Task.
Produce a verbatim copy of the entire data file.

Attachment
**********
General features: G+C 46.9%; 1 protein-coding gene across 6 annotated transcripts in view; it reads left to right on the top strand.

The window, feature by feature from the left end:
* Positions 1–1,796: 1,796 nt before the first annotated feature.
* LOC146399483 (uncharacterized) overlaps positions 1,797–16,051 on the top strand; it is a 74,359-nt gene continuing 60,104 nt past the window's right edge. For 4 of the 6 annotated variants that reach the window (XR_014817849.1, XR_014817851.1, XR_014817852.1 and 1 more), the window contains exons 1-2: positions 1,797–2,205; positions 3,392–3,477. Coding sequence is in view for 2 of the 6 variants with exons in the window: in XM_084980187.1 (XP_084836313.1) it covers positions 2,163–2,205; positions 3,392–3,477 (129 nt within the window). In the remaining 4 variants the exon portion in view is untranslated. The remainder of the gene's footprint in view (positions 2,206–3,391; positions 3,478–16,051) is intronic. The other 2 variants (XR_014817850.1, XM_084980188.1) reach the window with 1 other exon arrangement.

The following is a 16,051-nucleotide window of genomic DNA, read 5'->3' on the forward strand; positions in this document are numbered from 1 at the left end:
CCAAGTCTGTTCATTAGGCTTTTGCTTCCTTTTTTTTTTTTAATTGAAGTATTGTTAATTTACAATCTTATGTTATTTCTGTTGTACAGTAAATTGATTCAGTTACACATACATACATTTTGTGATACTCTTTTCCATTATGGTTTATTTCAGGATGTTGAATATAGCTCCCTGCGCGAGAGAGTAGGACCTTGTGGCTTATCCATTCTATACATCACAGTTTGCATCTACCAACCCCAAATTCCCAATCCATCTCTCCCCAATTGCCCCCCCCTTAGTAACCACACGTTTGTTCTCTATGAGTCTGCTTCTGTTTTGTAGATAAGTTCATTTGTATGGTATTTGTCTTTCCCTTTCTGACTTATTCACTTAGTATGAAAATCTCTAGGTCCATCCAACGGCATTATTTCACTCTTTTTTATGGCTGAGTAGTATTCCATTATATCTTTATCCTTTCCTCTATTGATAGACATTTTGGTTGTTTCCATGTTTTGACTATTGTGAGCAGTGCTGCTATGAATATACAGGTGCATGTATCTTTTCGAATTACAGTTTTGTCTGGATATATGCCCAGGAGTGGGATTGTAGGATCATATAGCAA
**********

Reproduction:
General features: G+C 46.9%; 1 protein-coding gene across 6 annotated transcripts in view; it reads left to right on the top strand.

The window, feature by feature from the left end:
* Positions 1–1,796: 1,796 nt before the first annotated feature.
* LOC146399483 (uncharacterized) overlaps positions 1,797–16,051 on the top strand; it is a 74,359-nt gene continuing 60,104 nt past the window's right edge. For 4 of the 6 annotated variants that reach the window (XR_014817849.1, XR_014817851.1, XR_014817852.1 and 1 more), the window contains exons 1-2: positions 1,797–2,205; positions 3,392–3,477. Coding sequence is in view for 2 of the 6 variants with exons in the window: in XM_084980187.1 (XP_084836313.1) it covers positions 2,163–2,205; positions 3,392–3,477 (129 nt within the window). In the remaining 4 variants the exon portion in view is untranslated. The remainder of the gene's footprint in view (positions 2,206–3,391; positions 3,478–16,051) is intronic. The other 2 variants (XR_014817850.1, XM_084980188.1) reach the window with 1 other exon arrangement.

The following is a 16,051-nucleotide window of genomic DNA, read 5'->3' on the forward strand; positions in this document are numbered from 1 at the left end:
CCAAGTCTGTTCATTAGGCTTTTGCTTCCTTTTTTTTTTTTAATTGAAGTATTGTTAATTTACAATCTTATGTTATTTCTGTTGTACAGTAAATTGATTCAGTTACACATACATACATTTTGTGATACTCTTTTCCATTATGGTTTATTTCAGGATGTTGAATATAGCTCCCTGCGCGAGAGAGTAGGACCTTGTGGCTTATCCATTCTATACATCACAGTTTGCATCTACCAACCCCAAATTCCCAATCCATCTCTCCCCAATTGCCCCCCCCTTAGTAACCACACGTTTGTTCTCTATGAGTCTGCTTCTGTTTTGTAGATAAGTTCATTTGTATGGTATTTGTCTTTCCCTTTCTGACTTATTCACTTAGTATGAAAATCTCTAGGTCCATCCAACGGCATTATTTCACTCTTTTTTATGGCTGAGTAGTATTCCATTATATCTTTATCCTTTCCTCTATTGATAGACATTTTGGTTGTTTCCATGTTTTGACTATTGTGAGCAGTGCTGCTATGAATATACAGGTGCATGTATCTTTTCGAATTACAGTTTTGTCTGGATATATGCCCAGGAGTGGGATTGTAGGATCATATAGCAA